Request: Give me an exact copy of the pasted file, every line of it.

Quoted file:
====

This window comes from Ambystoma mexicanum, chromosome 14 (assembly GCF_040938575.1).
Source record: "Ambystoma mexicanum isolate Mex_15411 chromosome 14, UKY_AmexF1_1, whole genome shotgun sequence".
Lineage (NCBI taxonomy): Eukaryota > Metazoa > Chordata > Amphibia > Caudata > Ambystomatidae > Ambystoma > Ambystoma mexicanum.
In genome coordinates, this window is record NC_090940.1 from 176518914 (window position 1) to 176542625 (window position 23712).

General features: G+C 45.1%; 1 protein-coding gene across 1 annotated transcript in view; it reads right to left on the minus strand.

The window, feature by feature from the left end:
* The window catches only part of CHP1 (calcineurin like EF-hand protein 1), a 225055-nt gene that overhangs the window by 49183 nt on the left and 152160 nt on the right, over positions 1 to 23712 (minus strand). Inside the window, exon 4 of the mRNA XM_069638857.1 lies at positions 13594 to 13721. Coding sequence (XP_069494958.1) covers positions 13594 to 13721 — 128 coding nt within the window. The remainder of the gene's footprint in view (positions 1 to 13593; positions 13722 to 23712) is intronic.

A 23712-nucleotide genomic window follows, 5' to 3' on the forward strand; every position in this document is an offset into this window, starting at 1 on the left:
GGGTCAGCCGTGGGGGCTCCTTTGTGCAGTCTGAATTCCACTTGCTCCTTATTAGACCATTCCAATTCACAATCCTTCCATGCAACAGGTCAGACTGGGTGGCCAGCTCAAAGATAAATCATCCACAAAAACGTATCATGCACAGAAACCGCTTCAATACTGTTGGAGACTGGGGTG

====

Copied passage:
This window comes from Ambystoma mexicanum, chromosome 14 (assembly GCF_040938575.1).
Source record: "Ambystoma mexicanum isolate Mex_15411 chromosome 14, UKY_AmexF1_1, whole genome shotgun sequence".
Lineage (NCBI taxonomy): Eukaryota > Metazoa > Chordata > Amphibia > Caudata > Ambystomatidae > Ambystoma > Ambystoma mexicanum.
In genome coordinates, this window is record NC_090940.1 from 176518914 (window position 1) to 176542625 (window position 23712).

General features: G+C 45.1%; 1 protein-coding gene across 1 annotated transcript in view; it reads right to left on the minus strand.

The window, feature by feature from the left end:
* The window catches only part of CHP1 (calcineurin like EF-hand protein 1), a 225055-nt gene that overhangs the window by 49183 nt on the left and 152160 nt on the right, over positions 1 to 23712 (minus strand). Inside the window, exon 4 of the mRNA XM_069638857.1 lies at positions 13594 to 13721. Coding sequence (XP_069494958.1) covers positions 13594 to 13721 — 128 coding nt within the window. The remainder of the gene's footprint in view (positions 1 to 13593; positions 13722 to 23712) is intronic.

A 23712-nucleotide genomic window follows, 5' to 3' on the forward strand; every position in this document is an offset into this window, starting at 1 on the left:
GGGTCAGCCGTGGGGGCTCCTTTGTGCAGTCTGAATTCCACTTGCTCCTTATTAGACCATTCCAATTCACAATCCTTCCATGCAACAGGTCAGACTGGGTGGCCAGCTCAAAGATAAATCATCCACAAAAACGTATCATGCACAGAAACCGCTTCAATACTGTTGGAGACTGGGGTG